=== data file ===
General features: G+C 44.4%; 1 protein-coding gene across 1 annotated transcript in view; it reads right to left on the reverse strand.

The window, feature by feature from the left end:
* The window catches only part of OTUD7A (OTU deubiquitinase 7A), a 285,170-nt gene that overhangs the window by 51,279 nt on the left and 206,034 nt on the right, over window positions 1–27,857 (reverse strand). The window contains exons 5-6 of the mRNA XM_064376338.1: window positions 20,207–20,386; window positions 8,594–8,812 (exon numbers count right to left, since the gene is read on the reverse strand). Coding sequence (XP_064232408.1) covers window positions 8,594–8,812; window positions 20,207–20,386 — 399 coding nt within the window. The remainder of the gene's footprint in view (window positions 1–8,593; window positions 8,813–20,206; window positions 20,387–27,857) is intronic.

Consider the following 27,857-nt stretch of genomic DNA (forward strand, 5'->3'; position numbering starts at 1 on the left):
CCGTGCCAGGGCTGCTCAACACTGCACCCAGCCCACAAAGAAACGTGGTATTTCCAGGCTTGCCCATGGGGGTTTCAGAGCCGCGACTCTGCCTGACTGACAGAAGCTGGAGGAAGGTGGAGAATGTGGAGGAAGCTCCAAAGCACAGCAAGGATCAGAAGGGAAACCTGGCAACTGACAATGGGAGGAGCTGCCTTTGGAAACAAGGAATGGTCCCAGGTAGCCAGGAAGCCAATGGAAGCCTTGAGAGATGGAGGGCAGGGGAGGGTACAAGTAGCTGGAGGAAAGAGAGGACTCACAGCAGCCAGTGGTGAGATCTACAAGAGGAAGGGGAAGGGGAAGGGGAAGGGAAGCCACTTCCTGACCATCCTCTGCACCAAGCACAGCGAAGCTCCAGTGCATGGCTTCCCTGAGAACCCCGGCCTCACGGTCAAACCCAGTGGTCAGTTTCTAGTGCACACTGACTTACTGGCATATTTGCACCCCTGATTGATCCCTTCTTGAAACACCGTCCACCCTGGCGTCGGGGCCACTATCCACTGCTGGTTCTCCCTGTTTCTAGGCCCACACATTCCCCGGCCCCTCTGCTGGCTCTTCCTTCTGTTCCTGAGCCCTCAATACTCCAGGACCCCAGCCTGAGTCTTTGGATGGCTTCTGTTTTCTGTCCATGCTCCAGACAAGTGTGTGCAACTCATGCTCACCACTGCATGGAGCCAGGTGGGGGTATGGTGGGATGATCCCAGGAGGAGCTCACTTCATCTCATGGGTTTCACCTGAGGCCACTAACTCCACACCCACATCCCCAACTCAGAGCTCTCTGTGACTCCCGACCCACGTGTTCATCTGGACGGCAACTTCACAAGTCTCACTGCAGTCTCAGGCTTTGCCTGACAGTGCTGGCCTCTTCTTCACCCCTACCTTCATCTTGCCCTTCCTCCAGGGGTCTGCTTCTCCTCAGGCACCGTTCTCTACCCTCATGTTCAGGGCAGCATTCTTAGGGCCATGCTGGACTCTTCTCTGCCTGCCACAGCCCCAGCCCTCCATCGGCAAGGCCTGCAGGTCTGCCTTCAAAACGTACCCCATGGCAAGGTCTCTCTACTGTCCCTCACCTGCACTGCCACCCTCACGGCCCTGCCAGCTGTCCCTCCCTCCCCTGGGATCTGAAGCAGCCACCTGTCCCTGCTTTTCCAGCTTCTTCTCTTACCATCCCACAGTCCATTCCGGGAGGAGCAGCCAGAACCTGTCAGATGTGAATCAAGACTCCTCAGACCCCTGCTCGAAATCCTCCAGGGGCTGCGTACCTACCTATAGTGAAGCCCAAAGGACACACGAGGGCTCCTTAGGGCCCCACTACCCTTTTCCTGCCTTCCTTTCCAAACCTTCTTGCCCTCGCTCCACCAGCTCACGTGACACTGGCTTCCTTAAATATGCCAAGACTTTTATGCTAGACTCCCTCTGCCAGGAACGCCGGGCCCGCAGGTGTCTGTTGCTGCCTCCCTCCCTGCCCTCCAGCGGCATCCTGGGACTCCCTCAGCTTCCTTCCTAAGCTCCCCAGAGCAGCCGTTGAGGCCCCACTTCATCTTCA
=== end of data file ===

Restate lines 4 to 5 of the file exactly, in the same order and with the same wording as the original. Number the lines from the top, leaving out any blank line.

Consider the following 27,857-nt stretch of genomic DNA (forward strand, 5'->3'; position numbering starts at 1 on the left):
CCGTGCCAGGGCTGCTCAACACTGCACCCAGCCCACAAAGAAACGTGGTATTTCCAGGCTTGCCCATGGGGGTTTCAGAGCCGCGACTCTGCCTGACTGACAGAAGCTGGAGGAAGGTGGAGAATGTGGAGGAAGCTCCAAAGCACAGCAAGGATCAGAAGGGAAACCTGGCAACTGACAATGGGAGGAGCTGCCTTTGGAAACAAGGAATGGTCCCAGGTAGCCAGGAAGCCAATGGAAGCCTTGAGAGATGGAGGGCAGGGGAGGGTACAAGTAGCTGGAGGAAAGAGAGGACTCACAGCAGCCAGTGGTGAGATCTACAAGAGGAAGGGGAAGGGGAAGGGGAAGGGAAGCCACTTCCTGACCATCCTCTGCACCAAGCACAGCGAAGCTCCAGTGCATGGCTTCCCTGAGAACCCCGGCCTCACGGTCAAACCCAGTGGTCAGTTTCTAGTGCACACTGACTTACTGGCATATTTGCACCCCTGATTGATCCCTTCTTGAAACACCGTCCACCCTGGCGTCGGGGCCACTATCCACTGCTGGTTCTCCCTGTTTCTAGGCCCACACATTCCCCGGCCCCTCTGCTGGCTCTTCCTTCTGTTCCTGAGCCCTCAATACTCCAGGACCCCAGCCTGAGTCTTTGGATGGCTTCTGTTTTCTGTCCATGCTCCAGACAAGTGTGTGCAACTCATGCTCACCACTGCATGGAGCCAGGTGGGGGTATGGTGGGATGATCCCAGGAGGAGCTCACTTCATCTCATGGGTTTCACCTGAGGCCACTAACTCCACACCCACATCCCCAACTCAGAGCTCTCTGTGACTCCCGACCCACGTGTTCATCTGGACGGCAACTTCACAAGTCTCACTGCAGTCTCAGGCTTTGCCTGACAGTGCTGGCCTCTTCTTCACCCCTACCTTCATCTTGCCCTTCCTCCAGGGGTCTGCTTCTCCTCAGGCACCGTTCTCTACCCTCATGTTCAGGGCAGCATTCTTAGGGCCATGCTGGACTCTTCTCTGCCTGCCACAGCCCCAGCCCTCCATCGGCAAGGCCTGCAGGTCTGCCTTCAAAACGTACCCCATGGCAAGGTCTCTCTACTGTCCCTCACCTGCACTGCCACCCTCACGGCCCTGCCAGCTGTCCCTCCCTCCCCTGGGATCTGAAGCAGCCACCTGTCCCTGCTTTTCCAGCTTCTTCTCTTACCATCCCACAGTCCATTCCGGGAGGAGCAGCCAGAACCTGTCAGATGTGAATCAAGACTCCTCAGACCCCTGCTCGAAATCCTCCAGGGGCTGCGTACCTACCTATAGTGAAGCCCAAAGGACACACGAGGGCTCCTTAGGGCCCCACTACCCTTTTCCTGCCTTCCTTTCCAAACCTTCTTGCCCTCGCTCCACCAGCTCACGTGACACTGGCTTCCTTAAATATGCCAAGACTTTTATGCTAGACTCCCTCTGCCAGGAACGCCGGGCCCGCAGGTGTCTGTTGCTGCCTCCCTCCCTGCCCTCCAGCGGCATCCTGGGACTCCCTCAGCTTCCTTCCTAAGCTCCCCAGAGCAGCCGTTGAGGCCCCACTTCATCTTCA